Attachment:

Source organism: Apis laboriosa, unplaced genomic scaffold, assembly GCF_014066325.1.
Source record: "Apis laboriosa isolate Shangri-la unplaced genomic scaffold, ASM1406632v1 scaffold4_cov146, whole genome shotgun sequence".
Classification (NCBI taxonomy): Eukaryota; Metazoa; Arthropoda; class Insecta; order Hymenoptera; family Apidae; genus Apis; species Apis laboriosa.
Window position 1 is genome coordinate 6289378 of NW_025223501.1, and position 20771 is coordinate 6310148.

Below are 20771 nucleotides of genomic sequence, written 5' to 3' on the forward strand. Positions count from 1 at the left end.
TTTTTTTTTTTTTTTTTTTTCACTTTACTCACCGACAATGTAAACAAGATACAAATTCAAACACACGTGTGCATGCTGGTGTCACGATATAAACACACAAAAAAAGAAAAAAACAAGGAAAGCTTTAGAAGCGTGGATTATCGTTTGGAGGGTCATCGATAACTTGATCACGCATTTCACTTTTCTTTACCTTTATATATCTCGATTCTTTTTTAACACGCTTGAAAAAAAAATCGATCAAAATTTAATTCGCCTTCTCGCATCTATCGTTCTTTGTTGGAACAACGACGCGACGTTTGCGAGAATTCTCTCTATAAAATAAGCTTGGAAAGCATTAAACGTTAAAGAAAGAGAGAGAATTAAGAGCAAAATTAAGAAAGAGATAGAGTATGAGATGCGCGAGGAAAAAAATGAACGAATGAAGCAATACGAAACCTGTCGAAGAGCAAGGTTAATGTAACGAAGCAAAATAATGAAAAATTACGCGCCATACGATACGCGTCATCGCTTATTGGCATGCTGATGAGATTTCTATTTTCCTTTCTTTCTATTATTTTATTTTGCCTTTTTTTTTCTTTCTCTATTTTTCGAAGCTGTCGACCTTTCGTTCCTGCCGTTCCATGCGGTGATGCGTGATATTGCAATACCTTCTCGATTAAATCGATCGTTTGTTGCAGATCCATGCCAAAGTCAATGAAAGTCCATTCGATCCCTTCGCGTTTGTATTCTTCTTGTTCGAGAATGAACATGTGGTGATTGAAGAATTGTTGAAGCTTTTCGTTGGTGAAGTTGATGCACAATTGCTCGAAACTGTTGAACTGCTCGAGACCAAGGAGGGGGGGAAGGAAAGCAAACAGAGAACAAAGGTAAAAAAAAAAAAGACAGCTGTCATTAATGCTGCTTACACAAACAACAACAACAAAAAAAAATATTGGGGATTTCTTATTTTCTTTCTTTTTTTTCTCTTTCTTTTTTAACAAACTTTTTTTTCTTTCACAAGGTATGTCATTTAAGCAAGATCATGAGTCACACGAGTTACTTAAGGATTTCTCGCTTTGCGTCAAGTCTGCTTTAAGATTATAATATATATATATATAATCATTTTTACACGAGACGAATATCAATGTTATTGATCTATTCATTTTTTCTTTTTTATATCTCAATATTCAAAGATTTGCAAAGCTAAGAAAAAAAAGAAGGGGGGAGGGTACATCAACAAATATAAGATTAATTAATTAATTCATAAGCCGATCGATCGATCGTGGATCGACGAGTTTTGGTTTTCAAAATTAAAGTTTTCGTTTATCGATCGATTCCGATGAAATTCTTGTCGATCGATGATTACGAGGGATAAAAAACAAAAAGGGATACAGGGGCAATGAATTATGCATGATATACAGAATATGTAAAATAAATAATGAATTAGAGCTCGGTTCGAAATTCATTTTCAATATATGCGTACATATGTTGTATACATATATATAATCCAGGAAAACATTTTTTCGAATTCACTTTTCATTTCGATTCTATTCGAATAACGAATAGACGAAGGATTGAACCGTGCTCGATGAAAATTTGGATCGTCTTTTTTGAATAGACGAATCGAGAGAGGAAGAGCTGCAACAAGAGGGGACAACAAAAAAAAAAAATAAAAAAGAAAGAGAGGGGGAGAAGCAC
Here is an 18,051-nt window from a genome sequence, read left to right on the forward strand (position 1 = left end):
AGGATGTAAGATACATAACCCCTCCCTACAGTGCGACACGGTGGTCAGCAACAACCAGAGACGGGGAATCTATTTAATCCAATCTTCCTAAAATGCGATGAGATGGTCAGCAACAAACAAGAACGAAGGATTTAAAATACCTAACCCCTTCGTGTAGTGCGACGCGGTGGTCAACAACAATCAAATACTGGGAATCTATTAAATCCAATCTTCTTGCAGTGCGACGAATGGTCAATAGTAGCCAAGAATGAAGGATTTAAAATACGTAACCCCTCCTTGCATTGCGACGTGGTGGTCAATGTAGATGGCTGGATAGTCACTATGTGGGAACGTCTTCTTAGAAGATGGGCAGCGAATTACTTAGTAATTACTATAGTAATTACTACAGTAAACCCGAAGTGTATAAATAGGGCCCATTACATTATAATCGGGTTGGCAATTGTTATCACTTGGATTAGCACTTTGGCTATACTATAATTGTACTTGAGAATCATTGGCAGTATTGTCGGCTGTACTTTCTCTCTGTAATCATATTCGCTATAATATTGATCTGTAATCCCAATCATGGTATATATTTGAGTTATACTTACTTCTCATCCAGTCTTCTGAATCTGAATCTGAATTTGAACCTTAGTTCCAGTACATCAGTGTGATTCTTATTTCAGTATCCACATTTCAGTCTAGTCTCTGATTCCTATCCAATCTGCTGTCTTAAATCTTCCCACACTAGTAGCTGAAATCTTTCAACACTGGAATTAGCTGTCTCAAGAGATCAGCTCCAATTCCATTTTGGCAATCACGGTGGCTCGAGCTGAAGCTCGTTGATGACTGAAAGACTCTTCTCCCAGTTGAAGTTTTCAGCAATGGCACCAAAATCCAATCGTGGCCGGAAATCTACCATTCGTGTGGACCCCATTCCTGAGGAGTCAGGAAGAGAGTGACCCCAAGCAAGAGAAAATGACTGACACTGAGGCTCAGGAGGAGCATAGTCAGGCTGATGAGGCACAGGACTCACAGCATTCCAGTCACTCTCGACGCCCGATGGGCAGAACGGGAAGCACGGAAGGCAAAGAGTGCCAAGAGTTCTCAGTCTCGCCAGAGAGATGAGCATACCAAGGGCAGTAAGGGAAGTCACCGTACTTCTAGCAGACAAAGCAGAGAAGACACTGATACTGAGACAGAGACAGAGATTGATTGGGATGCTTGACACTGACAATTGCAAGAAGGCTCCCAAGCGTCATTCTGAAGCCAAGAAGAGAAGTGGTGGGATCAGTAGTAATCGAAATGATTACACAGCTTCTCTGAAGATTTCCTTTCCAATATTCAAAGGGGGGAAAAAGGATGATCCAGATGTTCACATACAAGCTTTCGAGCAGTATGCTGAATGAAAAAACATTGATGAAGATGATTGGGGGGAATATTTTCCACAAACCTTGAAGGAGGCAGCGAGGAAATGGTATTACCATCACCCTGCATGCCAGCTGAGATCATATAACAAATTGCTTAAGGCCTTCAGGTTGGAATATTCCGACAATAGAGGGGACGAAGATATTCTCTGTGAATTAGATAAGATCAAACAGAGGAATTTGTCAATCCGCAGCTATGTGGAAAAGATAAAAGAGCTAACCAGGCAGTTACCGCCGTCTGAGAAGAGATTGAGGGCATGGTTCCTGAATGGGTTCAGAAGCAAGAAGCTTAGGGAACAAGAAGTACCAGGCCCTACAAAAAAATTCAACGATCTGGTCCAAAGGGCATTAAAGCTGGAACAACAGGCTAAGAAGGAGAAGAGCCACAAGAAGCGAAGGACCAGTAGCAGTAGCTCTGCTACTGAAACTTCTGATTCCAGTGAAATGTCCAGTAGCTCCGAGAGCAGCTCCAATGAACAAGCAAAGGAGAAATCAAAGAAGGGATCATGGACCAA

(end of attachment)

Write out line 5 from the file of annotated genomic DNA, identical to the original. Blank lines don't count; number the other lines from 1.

Below are 20771 nucleotides of genomic sequence, written 5' to 3' on the forward strand. Positions count from 1 at the left end.